THE US government spent more than $US11 billion to protect its secrets last year, double the cost of classification a decade ago - and that is only the part it will reveal. The sum does not include costs incurred by the CIA, the National Security Agency and other spy agencies, whose spending is - yes - classified.
John Fitzpatrick, head of the Information Security Oversight Office, which oversees the government's classification effort and released the annual report, said that adding the excluded agencies would increase the spending total by ''less than 20 per cent.'' That suggests that the real total may be about $13 billion, more than the entire annual budget of the Environmental Protection Agency.
<iframe id="dcAd-1-3" src="http://ad-apac.doubleclick.net/adi/onl.smh.news/world;cat=world;ctype=article;pos=3;sz=300x250;tile=3;ord=9.4701649E7?" width='300' height='250' scrolling="no" marginheight="0" marginwidth="0" allowtransparency="true" frameborder="0"> < /The costs include investigations of people applying for security clearances, equipment such as safes and special computer gear, training for government personnel, and salaries.
Spending on secrecy has increased steadily for more than a decade, driven in part by the expanding counterterrorism programs after the 2001 terrorist attacks but also by the continuing protection of Cold War secrets dating back decades. The total cost for 2001 was $4.7 billion, the oversight office said.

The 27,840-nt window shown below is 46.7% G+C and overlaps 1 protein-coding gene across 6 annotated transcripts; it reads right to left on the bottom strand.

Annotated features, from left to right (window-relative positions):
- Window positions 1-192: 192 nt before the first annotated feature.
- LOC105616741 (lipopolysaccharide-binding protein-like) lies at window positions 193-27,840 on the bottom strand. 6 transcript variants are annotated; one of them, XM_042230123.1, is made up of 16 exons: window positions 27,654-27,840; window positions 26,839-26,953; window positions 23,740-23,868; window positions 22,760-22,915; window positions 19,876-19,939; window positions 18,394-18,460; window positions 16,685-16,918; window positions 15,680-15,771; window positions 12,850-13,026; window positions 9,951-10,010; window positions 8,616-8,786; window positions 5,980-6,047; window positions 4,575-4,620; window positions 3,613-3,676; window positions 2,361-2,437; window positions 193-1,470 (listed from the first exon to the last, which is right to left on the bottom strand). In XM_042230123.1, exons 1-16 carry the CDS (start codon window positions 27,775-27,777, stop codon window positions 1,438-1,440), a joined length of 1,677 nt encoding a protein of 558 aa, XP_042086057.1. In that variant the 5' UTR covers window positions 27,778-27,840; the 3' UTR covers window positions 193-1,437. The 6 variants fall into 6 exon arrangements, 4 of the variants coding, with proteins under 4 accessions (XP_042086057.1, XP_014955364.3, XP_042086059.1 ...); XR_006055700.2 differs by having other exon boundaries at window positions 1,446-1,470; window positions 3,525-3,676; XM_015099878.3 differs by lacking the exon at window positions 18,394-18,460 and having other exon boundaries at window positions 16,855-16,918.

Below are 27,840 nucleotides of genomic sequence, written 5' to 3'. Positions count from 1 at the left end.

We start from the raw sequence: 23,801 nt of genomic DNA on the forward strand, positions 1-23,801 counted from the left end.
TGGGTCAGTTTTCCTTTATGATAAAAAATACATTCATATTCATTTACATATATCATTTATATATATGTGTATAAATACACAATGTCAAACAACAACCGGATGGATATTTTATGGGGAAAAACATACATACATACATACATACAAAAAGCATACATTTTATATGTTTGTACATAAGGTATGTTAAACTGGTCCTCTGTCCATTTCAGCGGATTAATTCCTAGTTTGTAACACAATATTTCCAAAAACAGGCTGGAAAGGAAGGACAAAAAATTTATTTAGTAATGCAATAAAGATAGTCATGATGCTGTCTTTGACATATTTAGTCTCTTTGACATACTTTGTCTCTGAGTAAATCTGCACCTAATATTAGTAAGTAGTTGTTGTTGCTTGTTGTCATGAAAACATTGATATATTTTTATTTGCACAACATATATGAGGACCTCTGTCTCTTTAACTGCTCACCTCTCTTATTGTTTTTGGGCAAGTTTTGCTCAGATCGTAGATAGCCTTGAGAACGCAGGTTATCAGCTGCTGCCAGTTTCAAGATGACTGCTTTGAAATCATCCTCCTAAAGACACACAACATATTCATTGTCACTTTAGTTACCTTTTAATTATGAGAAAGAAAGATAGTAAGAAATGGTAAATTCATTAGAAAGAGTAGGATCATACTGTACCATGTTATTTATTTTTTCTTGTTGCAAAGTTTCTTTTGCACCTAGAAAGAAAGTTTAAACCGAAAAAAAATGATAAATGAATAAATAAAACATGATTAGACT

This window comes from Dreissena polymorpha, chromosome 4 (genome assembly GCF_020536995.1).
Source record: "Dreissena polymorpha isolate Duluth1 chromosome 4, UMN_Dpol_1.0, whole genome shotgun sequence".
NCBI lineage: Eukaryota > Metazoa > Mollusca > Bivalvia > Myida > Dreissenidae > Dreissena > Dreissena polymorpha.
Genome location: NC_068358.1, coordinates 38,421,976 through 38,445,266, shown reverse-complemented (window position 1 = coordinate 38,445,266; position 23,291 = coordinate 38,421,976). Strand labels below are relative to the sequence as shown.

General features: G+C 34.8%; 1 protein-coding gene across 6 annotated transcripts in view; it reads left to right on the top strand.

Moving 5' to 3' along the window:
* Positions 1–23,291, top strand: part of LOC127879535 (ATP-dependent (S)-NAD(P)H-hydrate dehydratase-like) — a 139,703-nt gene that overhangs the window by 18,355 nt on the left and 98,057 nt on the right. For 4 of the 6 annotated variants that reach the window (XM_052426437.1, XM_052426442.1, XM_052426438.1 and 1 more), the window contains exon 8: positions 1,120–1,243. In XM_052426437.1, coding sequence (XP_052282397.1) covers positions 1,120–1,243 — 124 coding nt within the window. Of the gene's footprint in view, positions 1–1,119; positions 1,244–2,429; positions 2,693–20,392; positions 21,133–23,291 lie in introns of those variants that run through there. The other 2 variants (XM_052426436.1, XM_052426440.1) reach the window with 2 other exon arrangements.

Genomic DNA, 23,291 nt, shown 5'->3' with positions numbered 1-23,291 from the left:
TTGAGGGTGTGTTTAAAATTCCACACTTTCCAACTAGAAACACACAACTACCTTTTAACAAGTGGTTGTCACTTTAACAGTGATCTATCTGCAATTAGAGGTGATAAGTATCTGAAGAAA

The spending report, showing an increase of 12 per cent from 2010, comes at a time of intense public debate over secrecy and leaks of classified information. Six prosecutions of government officials for disclosing classified information to the news media have occurred under the Obama administration, and two new leak investigations are under way.
The anti-secrecy group WikiLeaks set off a furore in 2010 and 2011 by obtaining and releasing hundreds of thousands of confidential US government documents.
But independent experts say the ballooning classification system is the problem, sweeping huge quantities of unremarkable information in along with genuinely important secrets.
Steven Aftergood, who directs the Project on Government Secrecy for the Federation of American Scientists, said: ''We are classifying far too much information … The credibility of the classification system is collapsing under the weight of bogus secrets.''
NEW YORK TIMES